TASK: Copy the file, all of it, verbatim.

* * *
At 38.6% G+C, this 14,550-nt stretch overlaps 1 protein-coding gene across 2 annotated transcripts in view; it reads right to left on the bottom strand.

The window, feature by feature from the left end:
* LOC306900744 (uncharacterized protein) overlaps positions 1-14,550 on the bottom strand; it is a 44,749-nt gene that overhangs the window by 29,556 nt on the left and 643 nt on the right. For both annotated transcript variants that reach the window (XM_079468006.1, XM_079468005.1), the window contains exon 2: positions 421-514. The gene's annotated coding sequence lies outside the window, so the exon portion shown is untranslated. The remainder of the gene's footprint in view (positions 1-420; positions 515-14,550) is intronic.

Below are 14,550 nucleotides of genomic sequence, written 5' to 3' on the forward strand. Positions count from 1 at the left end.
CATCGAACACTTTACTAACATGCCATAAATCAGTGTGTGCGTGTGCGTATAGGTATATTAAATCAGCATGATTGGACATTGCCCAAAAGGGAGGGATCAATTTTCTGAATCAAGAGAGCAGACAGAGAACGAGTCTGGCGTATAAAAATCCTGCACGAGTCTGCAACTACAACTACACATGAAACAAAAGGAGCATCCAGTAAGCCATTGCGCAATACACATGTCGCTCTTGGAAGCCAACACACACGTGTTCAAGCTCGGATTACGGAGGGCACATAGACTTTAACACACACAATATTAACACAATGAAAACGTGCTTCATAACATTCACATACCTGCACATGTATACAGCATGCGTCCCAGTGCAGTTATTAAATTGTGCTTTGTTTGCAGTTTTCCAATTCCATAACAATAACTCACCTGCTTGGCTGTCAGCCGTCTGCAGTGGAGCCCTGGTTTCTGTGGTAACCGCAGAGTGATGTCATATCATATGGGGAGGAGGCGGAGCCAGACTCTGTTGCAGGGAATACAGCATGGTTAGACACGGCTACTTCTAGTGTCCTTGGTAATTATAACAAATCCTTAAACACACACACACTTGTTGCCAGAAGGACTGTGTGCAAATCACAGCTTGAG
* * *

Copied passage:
At 38.6% G+C, this 14,550-nt stretch overlaps 1 protein-coding gene across 2 annotated transcripts in view; it reads right to left on the bottom strand.

The window, feature by feature from the left end:
* LOC306900744 (uncharacterized protein) overlaps positions 1-14,550 on the bottom strand; it is a 44,749-nt gene that overhangs the window by 29,556 nt on the left and 643 nt on the right. For both annotated transcript variants that reach the window (XM_079468006.1, XM_079468005.1), the window contains exon 2: positions 421-514. The gene's annotated coding sequence lies outside the window, so the exon portion shown is untranslated. The remainder of the gene's footprint in view (positions 1-420; positions 515-14,550) is intronic.

Below are 14,550 nucleotides of genomic sequence, written 5' to 3' on the forward strand. Positions count from 1 at the left end.
CATCGAACACTTTACTAACATGCCATAAATCAGTGTGTGCGTGTGCGTATAGGTATATTAAATCAGCATGATTGGACATTGCCCAAAAGGGAGGGATCAATTTTCTGAATCAAGAGAGCAGACAGAGAACGAGTCTGGCGTATAAAAATCCTGCACGAGTCTGCAACTACAACTACACATGAAACAAAAGGAGCATCCAGTAAGCCATTGCGCAATACACATGTCGCTCTTGGAAGCCAACACACACGTGTTCAAGCTCGGATTACGGAGGGCACATAGACTTTAACACACACAATATTAACACAATGAAAACGTGCTTCATAACATTCACATACCTGCACATGTATACAGCATGCGTCCCAGTGCAGTTATTAAATTGTGCTTTGTTTGCAGTTTTCCAATTCCATAACAATAACTCACCTGCTTGGCTGTCAGCCGTCTGCAGTGGAGCCCTGGTTTCTGTGGTAACCGCAGAGTGATGTCATATCATATGGGGAGGAGGCGGAGCCAGACTCTGTTGCAGGGAATACAGCATGGTTAGACACGGCTACTTCTAGTGTCCTTGGTAATTATAACAAATCCTTAAACACACACACACTTGTTGCCAGAAGGACTGTGTGCAAATCACAGCTTGAG